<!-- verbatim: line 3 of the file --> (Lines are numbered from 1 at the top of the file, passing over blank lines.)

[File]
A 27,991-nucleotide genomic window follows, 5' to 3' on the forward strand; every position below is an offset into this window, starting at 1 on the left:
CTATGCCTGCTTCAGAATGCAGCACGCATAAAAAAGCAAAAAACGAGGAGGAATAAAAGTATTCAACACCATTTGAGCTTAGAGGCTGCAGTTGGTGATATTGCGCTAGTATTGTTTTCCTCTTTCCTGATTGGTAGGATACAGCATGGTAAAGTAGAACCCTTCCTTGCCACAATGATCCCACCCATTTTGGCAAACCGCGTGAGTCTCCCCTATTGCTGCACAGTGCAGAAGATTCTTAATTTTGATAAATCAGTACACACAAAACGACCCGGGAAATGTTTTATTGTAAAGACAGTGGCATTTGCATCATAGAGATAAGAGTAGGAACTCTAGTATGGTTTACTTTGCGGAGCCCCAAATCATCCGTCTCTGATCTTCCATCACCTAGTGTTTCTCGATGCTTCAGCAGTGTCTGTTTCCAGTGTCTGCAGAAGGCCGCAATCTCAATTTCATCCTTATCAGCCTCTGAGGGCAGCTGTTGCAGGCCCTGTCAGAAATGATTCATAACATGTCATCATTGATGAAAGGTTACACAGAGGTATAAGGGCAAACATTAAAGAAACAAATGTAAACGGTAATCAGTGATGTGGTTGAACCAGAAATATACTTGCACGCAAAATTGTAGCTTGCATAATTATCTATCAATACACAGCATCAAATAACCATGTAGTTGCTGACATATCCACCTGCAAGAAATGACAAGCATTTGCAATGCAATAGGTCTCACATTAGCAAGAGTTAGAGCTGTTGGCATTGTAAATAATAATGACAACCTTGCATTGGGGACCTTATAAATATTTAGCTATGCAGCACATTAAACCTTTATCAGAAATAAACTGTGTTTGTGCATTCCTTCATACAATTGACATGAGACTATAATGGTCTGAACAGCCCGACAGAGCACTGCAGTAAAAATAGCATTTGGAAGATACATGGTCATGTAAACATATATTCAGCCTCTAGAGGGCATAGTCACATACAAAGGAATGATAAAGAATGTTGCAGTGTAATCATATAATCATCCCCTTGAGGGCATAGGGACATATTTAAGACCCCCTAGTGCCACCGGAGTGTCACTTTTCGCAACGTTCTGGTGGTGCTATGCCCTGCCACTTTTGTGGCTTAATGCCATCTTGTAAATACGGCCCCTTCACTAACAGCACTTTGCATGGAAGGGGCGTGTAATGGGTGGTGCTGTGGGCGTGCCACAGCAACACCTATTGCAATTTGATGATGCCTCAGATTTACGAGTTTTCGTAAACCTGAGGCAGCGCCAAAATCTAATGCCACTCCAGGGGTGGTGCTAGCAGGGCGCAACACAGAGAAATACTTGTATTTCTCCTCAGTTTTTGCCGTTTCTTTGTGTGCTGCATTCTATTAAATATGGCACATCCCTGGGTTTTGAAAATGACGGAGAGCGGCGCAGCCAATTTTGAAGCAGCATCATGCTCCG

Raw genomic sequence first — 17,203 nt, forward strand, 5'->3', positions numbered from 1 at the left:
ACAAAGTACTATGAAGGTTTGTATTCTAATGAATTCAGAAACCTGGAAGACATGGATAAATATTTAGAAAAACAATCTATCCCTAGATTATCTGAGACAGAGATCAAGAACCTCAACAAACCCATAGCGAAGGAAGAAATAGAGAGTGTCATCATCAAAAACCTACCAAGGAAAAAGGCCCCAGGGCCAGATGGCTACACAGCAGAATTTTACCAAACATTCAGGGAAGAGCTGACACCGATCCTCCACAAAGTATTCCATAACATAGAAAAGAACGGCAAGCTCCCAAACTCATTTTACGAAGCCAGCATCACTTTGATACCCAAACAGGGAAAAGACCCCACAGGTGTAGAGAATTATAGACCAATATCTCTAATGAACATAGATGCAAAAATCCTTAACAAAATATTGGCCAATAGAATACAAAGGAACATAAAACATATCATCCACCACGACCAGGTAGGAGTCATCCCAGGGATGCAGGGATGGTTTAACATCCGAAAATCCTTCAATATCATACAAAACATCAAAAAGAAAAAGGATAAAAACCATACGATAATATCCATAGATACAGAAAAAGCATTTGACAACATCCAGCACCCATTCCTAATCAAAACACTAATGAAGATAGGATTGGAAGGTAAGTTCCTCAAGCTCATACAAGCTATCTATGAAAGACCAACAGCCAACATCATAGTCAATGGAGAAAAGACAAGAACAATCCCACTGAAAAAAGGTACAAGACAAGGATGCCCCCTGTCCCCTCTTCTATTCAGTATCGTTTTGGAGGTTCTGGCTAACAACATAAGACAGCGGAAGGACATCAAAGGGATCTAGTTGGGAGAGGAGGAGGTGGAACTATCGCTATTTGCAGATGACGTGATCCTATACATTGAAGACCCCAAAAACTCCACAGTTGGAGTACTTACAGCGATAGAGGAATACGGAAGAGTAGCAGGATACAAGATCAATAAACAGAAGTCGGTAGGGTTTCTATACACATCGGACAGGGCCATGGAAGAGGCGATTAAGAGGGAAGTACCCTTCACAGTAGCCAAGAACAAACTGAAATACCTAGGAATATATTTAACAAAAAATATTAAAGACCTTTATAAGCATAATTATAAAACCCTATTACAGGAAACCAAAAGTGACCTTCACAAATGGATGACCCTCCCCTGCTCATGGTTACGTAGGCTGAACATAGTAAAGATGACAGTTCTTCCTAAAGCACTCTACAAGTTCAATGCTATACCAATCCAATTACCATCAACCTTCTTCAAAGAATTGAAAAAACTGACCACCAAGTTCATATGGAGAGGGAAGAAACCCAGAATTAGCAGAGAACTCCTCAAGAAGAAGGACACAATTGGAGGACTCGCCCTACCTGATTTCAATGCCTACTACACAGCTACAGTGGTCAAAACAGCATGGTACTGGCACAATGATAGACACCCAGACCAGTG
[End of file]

Raw genomic sequence first — 17,203 nt, forward strand, 5'->3', positions numbered from 1 at the left: